In 1926, inspired by the vision of RCA's David Sarnoff, Westinghouse, GE and RCA combined to purchase WEAF in New York and launch a network of radio stations called the National Broadcasting Company.
As head of RCA (the Radio Corporation of America) David Sarnoff was in the business of selling radios. He understood that content would do the job for him. A network would link content and people on a national scale, which, as I'm sure he discovered later, would help control quality, create a sense of shared experience among audiences and provide new and important outlets for national advertisers. In 1927 The Rose Bowl game was broadcast across the country thanks to the more than 25 stations in the NBC network.
Now, raise your hand: Who knew that RCA brought forth NBC? For that matter, raise your hand: Who had heard of RCA?
According to the history available at RCA.com, it was only a little more than 30 years before David Sarnoff and friends founded NBC that Guglielmo Marconi transmitted the first wireless signal. In the years following his discovery wireless evolved into radio with the help of countless inventors and investment from many sources, including the United States government, which assumed control over all wireless operations during World War I. RCA was formed in October 1919 by General Electric to market radios to the public. In 1920, another partner, Westinghouse, received the first commercial broadcasting license.
Not many people could have imagined at the turn of the last century, or even later, the idea of sound coming to them over the air in the manner wireless technology made possible. Delighted and captivated, the number of in-home radio sets would grow from 5,000 in 1920 to 2.5 million in 1924.
This is all strangely familiar to those of us who labor online, including the role of the government. We know the pattern: technical breakthrough, rapid adoption, dominant technology culture, developing media proposition. It seems clear what comes first and it seems equally clear, looking side-by-side at RCA and NBC, what endures:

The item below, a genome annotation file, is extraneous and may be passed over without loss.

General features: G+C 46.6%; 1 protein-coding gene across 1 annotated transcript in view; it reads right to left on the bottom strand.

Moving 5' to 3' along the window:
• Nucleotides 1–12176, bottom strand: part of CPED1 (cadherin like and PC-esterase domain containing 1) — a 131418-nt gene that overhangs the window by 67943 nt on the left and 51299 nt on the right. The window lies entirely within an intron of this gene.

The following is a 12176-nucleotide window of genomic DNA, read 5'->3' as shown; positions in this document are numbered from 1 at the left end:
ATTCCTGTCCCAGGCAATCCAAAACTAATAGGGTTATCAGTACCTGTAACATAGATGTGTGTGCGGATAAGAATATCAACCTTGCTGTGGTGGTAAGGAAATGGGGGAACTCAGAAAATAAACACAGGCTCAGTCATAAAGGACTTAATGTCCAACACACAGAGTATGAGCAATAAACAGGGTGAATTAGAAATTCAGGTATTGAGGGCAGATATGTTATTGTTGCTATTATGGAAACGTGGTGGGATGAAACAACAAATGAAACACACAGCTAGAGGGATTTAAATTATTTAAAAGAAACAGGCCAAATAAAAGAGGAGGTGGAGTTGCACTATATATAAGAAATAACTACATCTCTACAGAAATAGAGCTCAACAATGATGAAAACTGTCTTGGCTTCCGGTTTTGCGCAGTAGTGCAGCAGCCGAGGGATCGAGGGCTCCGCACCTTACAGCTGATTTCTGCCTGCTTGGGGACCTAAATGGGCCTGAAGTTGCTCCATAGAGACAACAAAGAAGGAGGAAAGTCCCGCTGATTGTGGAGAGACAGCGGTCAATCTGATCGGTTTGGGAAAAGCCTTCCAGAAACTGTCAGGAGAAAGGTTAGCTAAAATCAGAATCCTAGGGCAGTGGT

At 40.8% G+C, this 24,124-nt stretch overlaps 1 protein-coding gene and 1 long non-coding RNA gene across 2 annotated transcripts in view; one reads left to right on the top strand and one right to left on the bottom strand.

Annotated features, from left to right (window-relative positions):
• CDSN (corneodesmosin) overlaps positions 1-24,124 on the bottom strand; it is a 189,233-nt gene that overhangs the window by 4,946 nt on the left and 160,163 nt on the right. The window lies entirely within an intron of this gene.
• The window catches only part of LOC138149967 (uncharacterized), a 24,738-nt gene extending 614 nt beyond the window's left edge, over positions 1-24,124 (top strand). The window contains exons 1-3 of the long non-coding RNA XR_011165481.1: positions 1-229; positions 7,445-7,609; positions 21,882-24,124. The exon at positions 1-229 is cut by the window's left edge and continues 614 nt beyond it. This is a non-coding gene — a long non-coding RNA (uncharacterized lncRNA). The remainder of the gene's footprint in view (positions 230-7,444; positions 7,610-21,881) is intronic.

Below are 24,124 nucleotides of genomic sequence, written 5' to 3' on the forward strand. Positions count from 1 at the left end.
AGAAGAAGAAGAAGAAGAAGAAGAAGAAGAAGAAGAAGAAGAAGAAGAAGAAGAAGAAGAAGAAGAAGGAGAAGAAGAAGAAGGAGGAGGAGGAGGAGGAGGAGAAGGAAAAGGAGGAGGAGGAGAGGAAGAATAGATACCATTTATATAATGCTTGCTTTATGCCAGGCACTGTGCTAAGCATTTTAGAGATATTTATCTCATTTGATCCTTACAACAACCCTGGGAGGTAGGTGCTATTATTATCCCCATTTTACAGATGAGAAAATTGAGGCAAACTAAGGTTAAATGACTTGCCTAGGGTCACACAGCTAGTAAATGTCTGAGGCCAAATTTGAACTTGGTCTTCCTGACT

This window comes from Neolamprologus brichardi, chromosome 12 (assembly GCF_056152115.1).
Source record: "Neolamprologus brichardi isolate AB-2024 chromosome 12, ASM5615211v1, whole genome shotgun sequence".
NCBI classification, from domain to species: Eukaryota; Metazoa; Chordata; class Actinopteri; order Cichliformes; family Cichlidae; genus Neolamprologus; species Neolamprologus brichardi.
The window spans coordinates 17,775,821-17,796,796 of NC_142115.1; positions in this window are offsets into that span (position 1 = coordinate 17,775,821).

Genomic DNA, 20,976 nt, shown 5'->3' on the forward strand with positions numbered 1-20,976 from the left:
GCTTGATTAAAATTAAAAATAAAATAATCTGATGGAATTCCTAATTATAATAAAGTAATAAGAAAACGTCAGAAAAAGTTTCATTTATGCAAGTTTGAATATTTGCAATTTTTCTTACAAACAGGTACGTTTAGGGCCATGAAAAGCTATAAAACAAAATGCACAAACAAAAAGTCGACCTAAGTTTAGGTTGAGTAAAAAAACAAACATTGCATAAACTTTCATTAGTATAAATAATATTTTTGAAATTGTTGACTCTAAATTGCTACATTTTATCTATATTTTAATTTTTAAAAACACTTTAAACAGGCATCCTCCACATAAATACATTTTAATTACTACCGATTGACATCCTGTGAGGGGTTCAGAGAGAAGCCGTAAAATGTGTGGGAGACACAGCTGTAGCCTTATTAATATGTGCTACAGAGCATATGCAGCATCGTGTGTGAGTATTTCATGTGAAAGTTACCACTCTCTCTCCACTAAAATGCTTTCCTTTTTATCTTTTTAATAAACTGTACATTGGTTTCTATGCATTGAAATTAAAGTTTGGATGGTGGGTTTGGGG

In an irritable moment nearly two years ago I wrote Richard Parsons, CEO of Time Warner, a letter. This is what I wrote, in part:
Dear Mr. Parsons:
I thought I would write you directly to offer a solution that I believe would reshape AOL's future and add richness to the Internet marketplace, overall. This is about leadership at a time when everyone could benefit from it.
Here is what I would propose:
- Abandon the idea of AOL being a gateway to anything online and pull down the garden walls. Release most of your editors and writers and recycle them elsewhere within the AOL Time Warner organization. A visit to aol.com in the future will yield little of value except sign-up information for Internet access (dial-up or broadband), company address and contact information;
- Free your subscribers. Since there is nothing of value left at aol.com (per the above) there is little reason to take money from subscribers for content. Refund amounts due and emancipate them;
- Aggressively offer broadband and dial-up service (unattached to any content strategy) as the preferred alternative to capturing subscriber revenue without creating a corresponding content burden on the company;
- Announce the AOL Network, an affiliation of 10,000 (more or less, but growing over time to tens of thousands) independent Web sites that have signed exclusive joint marketing arrangements with AOL to sell advertising and market content, worldwide. Each site will be required to host an AOL branded watermark in the upper right corner as a testament to the association, but otherwise retain full editorial control over the look and feel of their individual Web properties as well as responsibility for promoting and attracting traffic. AOL's role in this relationship is to vet the sites for quality (size doesn't matter) sell the advertising, syndicate the content, traffic the materials and collect a fee. AOL Time Warner offline properties could certainly be part of this network.